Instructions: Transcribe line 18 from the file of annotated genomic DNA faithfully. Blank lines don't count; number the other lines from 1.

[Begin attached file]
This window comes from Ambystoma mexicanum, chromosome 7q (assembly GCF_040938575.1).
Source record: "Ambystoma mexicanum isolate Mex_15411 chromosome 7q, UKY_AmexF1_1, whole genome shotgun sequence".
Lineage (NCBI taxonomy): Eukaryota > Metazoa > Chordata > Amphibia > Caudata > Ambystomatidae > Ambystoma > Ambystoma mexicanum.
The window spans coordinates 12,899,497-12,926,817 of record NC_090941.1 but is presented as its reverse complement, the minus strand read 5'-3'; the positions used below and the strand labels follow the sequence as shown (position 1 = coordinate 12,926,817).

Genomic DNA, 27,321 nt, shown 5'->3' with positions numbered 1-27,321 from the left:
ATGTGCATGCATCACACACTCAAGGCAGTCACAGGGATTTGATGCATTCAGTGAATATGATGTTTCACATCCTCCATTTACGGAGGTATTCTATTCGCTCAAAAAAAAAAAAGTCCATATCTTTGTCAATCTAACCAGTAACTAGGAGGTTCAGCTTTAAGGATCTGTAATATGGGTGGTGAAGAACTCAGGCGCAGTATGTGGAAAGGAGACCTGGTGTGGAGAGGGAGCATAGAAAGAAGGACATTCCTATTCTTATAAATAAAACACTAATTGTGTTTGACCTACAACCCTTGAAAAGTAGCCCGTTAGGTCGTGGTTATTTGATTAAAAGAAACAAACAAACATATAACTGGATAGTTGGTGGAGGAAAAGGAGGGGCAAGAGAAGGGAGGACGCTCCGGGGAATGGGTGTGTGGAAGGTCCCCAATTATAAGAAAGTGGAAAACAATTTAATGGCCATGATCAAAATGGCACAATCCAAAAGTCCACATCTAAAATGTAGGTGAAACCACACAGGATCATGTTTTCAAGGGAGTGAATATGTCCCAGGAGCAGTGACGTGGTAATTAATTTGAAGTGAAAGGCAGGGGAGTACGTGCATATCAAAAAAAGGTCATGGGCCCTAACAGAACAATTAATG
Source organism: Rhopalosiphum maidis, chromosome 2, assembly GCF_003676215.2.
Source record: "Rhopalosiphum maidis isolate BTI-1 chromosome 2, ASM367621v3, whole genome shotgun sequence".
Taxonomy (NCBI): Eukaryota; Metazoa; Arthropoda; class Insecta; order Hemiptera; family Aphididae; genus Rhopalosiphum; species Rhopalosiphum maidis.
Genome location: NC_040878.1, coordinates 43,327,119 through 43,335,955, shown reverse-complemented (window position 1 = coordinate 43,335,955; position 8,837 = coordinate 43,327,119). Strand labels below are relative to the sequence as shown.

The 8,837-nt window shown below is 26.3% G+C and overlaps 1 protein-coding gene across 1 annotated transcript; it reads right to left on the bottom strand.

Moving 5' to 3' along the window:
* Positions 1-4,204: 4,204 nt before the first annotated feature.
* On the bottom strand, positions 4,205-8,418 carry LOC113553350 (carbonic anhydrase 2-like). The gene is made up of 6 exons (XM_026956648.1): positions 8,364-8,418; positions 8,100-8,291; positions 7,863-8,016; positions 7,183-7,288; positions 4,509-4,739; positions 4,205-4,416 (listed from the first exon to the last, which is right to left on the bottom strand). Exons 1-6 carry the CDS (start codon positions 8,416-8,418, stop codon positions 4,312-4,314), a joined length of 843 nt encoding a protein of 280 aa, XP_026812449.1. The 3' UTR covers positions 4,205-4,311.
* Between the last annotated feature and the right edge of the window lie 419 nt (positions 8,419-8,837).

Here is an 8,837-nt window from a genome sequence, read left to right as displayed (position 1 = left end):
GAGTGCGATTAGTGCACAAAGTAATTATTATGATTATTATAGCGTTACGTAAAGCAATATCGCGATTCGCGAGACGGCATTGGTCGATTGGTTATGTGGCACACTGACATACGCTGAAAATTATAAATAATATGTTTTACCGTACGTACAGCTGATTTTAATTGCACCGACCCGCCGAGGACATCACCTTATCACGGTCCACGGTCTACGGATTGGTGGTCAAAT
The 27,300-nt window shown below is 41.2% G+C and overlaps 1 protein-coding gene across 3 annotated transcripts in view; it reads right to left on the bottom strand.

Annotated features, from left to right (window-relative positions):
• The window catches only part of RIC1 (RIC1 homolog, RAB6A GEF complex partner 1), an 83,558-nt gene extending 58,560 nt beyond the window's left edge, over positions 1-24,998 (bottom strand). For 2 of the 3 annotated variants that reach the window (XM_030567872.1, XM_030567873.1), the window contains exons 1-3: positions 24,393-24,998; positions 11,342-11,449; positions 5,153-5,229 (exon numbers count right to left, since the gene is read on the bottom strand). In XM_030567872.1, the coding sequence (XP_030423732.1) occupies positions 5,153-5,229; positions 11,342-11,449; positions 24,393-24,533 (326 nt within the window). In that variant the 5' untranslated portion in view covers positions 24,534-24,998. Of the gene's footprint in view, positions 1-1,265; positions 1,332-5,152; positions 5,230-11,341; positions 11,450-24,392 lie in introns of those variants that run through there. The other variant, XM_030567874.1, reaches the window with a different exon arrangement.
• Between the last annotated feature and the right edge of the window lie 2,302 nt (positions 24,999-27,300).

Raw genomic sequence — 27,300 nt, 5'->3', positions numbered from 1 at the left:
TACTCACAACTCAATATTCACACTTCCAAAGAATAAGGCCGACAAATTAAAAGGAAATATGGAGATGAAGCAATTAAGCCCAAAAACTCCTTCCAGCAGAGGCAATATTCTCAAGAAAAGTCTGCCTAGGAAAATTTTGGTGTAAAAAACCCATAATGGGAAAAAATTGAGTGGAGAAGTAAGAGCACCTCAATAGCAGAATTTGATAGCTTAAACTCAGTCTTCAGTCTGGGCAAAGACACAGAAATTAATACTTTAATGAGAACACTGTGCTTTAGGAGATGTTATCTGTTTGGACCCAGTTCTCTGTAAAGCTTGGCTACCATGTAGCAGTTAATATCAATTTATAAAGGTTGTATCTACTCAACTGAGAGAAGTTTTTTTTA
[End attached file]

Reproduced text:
The 27,300-nt window shown below is 41.2% G+C and overlaps 1 protein-coding gene across 3 annotated transcripts in view; it reads right to left on the bottom strand.